cover image Freedom: The Overthrowing of the Slave Empires

Freedom: The Overthrowing of the Slave Empires

James Walvin. Pegasus, $27.95 (320p) ISBN 978-1-64313-206-8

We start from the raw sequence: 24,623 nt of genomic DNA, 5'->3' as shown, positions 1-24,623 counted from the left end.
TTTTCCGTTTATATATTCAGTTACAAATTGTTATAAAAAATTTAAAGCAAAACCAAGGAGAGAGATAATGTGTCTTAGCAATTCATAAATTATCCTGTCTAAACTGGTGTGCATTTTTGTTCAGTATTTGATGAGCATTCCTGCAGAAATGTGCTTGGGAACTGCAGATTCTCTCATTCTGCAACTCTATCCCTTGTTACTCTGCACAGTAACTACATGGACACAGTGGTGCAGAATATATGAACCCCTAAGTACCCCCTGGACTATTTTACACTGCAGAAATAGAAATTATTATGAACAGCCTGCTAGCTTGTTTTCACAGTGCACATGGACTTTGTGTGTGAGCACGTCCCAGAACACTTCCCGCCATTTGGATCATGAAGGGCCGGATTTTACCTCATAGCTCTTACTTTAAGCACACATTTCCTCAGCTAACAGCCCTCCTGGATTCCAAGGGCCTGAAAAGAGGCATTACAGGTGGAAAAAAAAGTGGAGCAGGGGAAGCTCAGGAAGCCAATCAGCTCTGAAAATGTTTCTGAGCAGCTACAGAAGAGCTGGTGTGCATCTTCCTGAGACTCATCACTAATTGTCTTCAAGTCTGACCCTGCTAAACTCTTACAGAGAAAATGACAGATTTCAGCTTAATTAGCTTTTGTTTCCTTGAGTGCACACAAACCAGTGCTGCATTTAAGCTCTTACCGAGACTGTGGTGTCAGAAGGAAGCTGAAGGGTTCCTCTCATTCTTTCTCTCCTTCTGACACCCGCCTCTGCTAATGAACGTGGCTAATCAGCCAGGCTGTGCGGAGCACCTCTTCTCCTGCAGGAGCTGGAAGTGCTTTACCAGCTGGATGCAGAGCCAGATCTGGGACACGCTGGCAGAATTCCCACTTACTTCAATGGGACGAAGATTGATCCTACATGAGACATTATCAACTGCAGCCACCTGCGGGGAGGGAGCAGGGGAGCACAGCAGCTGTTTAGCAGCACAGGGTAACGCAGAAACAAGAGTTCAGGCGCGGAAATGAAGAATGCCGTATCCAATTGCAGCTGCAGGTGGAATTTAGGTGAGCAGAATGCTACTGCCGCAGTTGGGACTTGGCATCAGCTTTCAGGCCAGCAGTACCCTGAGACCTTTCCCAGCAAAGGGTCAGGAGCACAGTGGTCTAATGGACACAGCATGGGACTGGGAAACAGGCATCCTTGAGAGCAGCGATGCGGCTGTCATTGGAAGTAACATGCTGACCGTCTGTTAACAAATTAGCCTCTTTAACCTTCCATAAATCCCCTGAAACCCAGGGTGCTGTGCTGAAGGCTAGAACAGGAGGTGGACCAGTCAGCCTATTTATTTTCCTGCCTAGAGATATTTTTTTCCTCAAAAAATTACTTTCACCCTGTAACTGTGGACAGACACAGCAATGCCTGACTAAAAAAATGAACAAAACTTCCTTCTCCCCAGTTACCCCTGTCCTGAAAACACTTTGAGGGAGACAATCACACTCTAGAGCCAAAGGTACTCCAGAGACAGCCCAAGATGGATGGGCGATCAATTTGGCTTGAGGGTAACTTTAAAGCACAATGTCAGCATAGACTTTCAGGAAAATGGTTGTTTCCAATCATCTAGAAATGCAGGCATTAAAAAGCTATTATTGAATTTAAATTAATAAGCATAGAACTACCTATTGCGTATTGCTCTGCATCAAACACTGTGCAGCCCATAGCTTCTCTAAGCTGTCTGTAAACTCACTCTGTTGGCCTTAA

In this lucid work, historian Walvin focuses on the rapid decline of slavery in the Western world. Toward the end of the 18th century, European nations and their colonies in the Americas were strongly committed to this intensely profitable institution, but less than a century later it had become widely condemned and outlawed in the U.S. and Britain. Walvin’s goal is to depict how and why this situation changed so rapidly; while he is careful to stress the political and legislative initiatives involved, he emphasizes that “slaves were the critical element in securing their own freedom.” He asserts that traumatized Africans, who stepped off slave ships transformed in legal terms from human beings into objects of property, were committed to resisting enslavement in any way they could, making the history of slavery into “a complex story of slave defiance.” Walvin identifies the Haitian slave insurrection of 1791–1804 as having a “tsunami-like” effect on the foundations of colonial slavery and spotlights lesser-known insurrections and many smaller acts of daily resistance practiced by enslaved people in the United States, the Caribbean, and Brazil. This account, which illuminates a topic that remains widely misunderstood, merits a wide readership. [em](Sept.) [/em]